And our only method will be a paint() override as before. This time, you can add different things to happen when the slash goes left than if the splash goes right, or, you could include it all in the same block (so they will always be symmetrical).

To get a line drawn diagonally upwards to the right, we use the drawLine() method, with points (x,y) and (x+length, y-length). This is because we want the y value to decrease(upwards) and x to increase (to the right). You can choose your length now. I chose 5.

Similarly, we’ll use drawLine() with points (x,y) and (x-length, y-length) to draw a line upwards to the left.


The Panel Class:

This class is the heart of your program. Here we’ll set up the panel where everything will be displayed, hold all the drops, and decide what happens to them. This class extends JPanel. Make sure you include this in the class declaration.

First, we need to initialize variables for the default width and height of our Panel, and declare an ArrayList of type Drop. If you’ve never used an ArrayList before, it’s essentially an Array, however someone created methods so that the Array can change its size conveniently. We’ll use this to store our Drops.

We’ll create a constructor, but leave it blank for now.


The first method we’ll write is one to initialize the panel. All we need to set here is the default size and set the background color.

We’ve written a lot of code, time to test it! Go back to your Frame class, and create a new Panel object in the class variables.

Then, inside the initializeFrame() method, set the content pane to be the panel you just made. This will link the JPanel to the JFrame.

Run your program, and you should see a black screen like this (assuming your background color is black):

Now, inside your Panel class we’ll write a method that creates the Drop arrayList. We’ll use a for loop who’s maximum index is the average of the height and width of the panel. This is very important because we’ll be calling this createDrops() method whenever the window size is changed. This will insure that the number of Drops on the screen at any given window size is proportional to the size of the window.

On each iteration, we’ll create a random x, y and velocity for our Drop. We’ll use the Math.random() method for this. To get a random X coordinate, we’ll multiply (Math.random()) (which gives a random double between 0 and 1, not including 1) by the width of the window. Since Math.random() is a double, and we need an integer for our random X coordinate, we need to parse from double to integer.

We’ll do something similar for the y-coordinate, except that we’ll limit the range. This is because, if we allow Drops to randomly appear for any y, we’ll get a disproportionate number of Drops near the bottom, since we have them all falling. To “even it out” we only allow Drops to appear near the top, and let them fall naturally.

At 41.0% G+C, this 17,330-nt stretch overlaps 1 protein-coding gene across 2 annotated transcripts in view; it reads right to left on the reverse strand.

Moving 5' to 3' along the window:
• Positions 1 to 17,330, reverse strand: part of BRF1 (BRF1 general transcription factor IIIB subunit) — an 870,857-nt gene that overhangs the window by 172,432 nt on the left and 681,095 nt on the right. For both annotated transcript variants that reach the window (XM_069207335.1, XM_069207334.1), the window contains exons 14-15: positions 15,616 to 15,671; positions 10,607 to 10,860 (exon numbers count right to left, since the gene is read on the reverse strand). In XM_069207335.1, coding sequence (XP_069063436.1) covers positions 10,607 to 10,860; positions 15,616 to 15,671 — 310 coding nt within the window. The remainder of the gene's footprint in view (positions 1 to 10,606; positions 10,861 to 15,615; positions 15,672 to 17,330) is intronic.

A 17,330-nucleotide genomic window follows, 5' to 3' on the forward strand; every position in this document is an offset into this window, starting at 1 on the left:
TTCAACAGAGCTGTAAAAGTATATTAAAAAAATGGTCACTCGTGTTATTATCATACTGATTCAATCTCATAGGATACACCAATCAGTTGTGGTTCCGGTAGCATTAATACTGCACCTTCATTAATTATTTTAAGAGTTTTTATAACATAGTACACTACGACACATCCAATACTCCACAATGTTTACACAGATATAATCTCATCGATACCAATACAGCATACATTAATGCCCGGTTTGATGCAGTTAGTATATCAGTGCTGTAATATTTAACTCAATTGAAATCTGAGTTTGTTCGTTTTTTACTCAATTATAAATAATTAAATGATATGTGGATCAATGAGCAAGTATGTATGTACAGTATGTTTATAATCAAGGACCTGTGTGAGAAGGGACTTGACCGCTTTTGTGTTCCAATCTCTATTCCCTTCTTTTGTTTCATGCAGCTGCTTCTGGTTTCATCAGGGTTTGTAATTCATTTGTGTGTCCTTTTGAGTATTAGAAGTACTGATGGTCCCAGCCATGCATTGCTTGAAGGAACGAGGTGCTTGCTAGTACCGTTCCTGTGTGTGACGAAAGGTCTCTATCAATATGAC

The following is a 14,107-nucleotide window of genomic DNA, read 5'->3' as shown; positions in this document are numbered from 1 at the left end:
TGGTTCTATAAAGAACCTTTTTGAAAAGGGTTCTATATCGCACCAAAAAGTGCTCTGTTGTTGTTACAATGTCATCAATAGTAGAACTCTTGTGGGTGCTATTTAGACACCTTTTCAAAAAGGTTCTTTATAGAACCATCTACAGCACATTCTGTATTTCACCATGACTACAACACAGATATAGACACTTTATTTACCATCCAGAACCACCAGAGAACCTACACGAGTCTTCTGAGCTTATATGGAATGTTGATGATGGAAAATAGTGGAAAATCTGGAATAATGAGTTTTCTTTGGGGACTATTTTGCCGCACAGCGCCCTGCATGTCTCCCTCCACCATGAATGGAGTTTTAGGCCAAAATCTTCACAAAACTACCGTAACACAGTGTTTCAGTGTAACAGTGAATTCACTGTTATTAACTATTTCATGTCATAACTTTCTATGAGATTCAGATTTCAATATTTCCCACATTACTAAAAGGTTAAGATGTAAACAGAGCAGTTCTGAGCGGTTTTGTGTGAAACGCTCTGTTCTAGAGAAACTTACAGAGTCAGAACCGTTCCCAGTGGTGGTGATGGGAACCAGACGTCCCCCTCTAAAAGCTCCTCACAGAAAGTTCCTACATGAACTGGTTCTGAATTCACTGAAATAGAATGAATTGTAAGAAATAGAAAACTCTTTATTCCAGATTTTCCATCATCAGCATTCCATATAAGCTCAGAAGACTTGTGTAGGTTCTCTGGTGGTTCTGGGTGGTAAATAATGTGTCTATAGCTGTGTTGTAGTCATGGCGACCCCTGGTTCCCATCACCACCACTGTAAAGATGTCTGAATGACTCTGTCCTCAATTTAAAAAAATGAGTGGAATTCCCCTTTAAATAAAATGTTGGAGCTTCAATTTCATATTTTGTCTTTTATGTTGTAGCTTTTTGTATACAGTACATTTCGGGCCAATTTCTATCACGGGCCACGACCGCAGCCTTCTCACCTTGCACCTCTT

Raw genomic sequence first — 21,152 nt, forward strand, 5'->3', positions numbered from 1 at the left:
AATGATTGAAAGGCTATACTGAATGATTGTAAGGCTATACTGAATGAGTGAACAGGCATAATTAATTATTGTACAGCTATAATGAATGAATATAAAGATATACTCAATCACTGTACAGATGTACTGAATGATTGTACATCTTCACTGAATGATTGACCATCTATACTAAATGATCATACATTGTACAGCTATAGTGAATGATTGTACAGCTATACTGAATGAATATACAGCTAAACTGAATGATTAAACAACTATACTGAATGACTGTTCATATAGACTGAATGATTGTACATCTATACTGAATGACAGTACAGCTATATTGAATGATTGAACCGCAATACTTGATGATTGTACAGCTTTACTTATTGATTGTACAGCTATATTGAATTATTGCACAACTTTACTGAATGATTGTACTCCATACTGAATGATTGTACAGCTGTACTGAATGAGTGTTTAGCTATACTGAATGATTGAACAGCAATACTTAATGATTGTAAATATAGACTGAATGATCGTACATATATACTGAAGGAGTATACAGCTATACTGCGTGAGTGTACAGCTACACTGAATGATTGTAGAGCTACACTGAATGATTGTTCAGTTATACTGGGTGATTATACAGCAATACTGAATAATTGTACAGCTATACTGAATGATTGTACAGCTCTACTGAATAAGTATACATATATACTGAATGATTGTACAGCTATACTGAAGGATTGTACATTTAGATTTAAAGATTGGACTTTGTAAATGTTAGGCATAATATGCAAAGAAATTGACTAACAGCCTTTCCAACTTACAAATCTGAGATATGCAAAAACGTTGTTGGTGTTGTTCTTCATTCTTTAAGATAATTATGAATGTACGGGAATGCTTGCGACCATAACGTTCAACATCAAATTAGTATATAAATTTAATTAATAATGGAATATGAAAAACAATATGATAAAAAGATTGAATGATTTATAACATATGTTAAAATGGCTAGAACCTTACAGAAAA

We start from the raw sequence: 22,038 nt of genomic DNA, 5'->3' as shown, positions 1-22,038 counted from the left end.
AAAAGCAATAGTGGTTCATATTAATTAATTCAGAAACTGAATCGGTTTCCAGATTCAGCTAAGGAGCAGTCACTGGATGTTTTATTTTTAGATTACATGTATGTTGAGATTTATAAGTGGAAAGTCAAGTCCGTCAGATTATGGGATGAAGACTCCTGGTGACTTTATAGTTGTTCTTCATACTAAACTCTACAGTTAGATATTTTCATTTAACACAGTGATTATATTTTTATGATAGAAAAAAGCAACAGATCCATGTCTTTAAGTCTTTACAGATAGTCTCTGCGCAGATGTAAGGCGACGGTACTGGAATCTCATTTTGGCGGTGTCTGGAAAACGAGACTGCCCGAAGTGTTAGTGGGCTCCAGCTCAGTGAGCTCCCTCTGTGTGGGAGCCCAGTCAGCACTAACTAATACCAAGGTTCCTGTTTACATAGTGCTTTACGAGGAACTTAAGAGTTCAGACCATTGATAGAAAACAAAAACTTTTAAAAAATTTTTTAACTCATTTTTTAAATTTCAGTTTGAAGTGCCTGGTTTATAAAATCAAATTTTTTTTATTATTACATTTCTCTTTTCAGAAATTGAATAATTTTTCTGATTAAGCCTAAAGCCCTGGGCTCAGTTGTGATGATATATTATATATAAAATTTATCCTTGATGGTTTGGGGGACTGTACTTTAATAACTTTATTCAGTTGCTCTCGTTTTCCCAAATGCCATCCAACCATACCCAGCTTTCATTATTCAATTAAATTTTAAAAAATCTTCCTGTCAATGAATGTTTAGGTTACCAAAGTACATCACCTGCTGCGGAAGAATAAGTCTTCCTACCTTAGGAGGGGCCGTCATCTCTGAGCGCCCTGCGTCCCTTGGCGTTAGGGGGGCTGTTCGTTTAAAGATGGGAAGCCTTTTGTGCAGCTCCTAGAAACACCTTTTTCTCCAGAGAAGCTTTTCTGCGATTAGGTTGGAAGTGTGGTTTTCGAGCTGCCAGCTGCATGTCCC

We’ll limit the velocity to 10, simply because we don’t want them too fast. You can make the velocity vary as little or as much as you’d like.

Finally, we’ll create a new Drop, using these random values as parameters.

You can also add this method to your Panel constructor now.

Now we’ll write a method called changeDrop() that takes as parameter an integer. It generates a new Drop with new random values, and replaces the Drop at the given index. We’ll use this method later whenever a Drop reaches the bottom of the window.

Next step is to write yet another paint() method. This method is a little messy, but bear with me.

First, we’ll write an if-else-if block. If the number of Drops in our arrayList is less than the average of the height and width of the window, we’ll clear the arrayList, and create a new one with the updated window size. Similarly, else-if there are more drops than the average, we’ll clear and re-create the arrayList.

Next, we’ll write a for loop that paints the Drops at every index.  Within this loop, we’ll add a conditional. If the y-coordinate of the Drops reach within 15 pixels from the bottom of the window, we’ll create and paint a Splash at the location of that Drop. If you had two separate paint methods for left and right splash, you’ll need to make two Splash objects, with different isRight values.

Lastly, if the y-coordinate of the drops reach the height of the window, we’ll call changeDrop() to change its location.

Run your code to make sure all this works. You should see a black screen with stationary gray Drops near the top. Like this:

Time to Get Moving:

Its finally time to make things move! To do this, head back to your Frame class.

First, we’ll modify the class declaration to implement ActionListener.

Inside the constructor for the Frame, we need to add a Frame ActionListener to the timer. This will make it so that every time the Timer reaches its delay value in milliseconds, an event is triggered.

Now we’ll need to add a method called start(), in which we’ll invoke the start() method on the timer object.

Next, we’ll make yet another paint override method. In this one, we’ll invoke clearRect(), which takes two points as parameters. We’ll make it clear the entire window. Then we’ll set the color for our Graphics object (in this case our Drops and Splashes) to white. Lastly, we’ll paint the Panel object. This will clear and paint the panel. Soon we’ll have our program do this repeatedly.

To have our Timer actually work, we need to write a method called actionPerformed() which takes an ActionEvent as an input. Inside this method, we’ll call the repaint() method, which invokes all our paint overrides.

The very last step in this project is to start the frame timer in the main method. This will cause the timer to start, which will trigger actionPerformed which will repaint; every few milliseconds.

Compile and run, and you should have an animation of rain falling! It should respond to changes in window size by changing the number of drops on screen, and should splash at the bottom of the window.

Responsive "Rain" Animation in Java: Tutorial Featured Image



Optional: Exporting your Project as a Runnable JAR File

To be able to have your friends download and run your new program, the easiest way is to export as a JAR file. To do this, right click your project and select Export…

Next, choose Runnable JAR File. Make sure your build path and destination folder are correct, and click finish.

Congrats! You’re done! You can now run you program with a simple double click of the JAR file!

Now that you’ve made this, make sure you go through and understand why everything is working.

Play around with it! Add or modify features, make it your own! You can now apply these same concepts to a huge variety of projects.

I hope you enjoyed this tutorial as much as I enjoyed making it!

If you have any questions, don’t hesitate to ask in the comments or send me an email!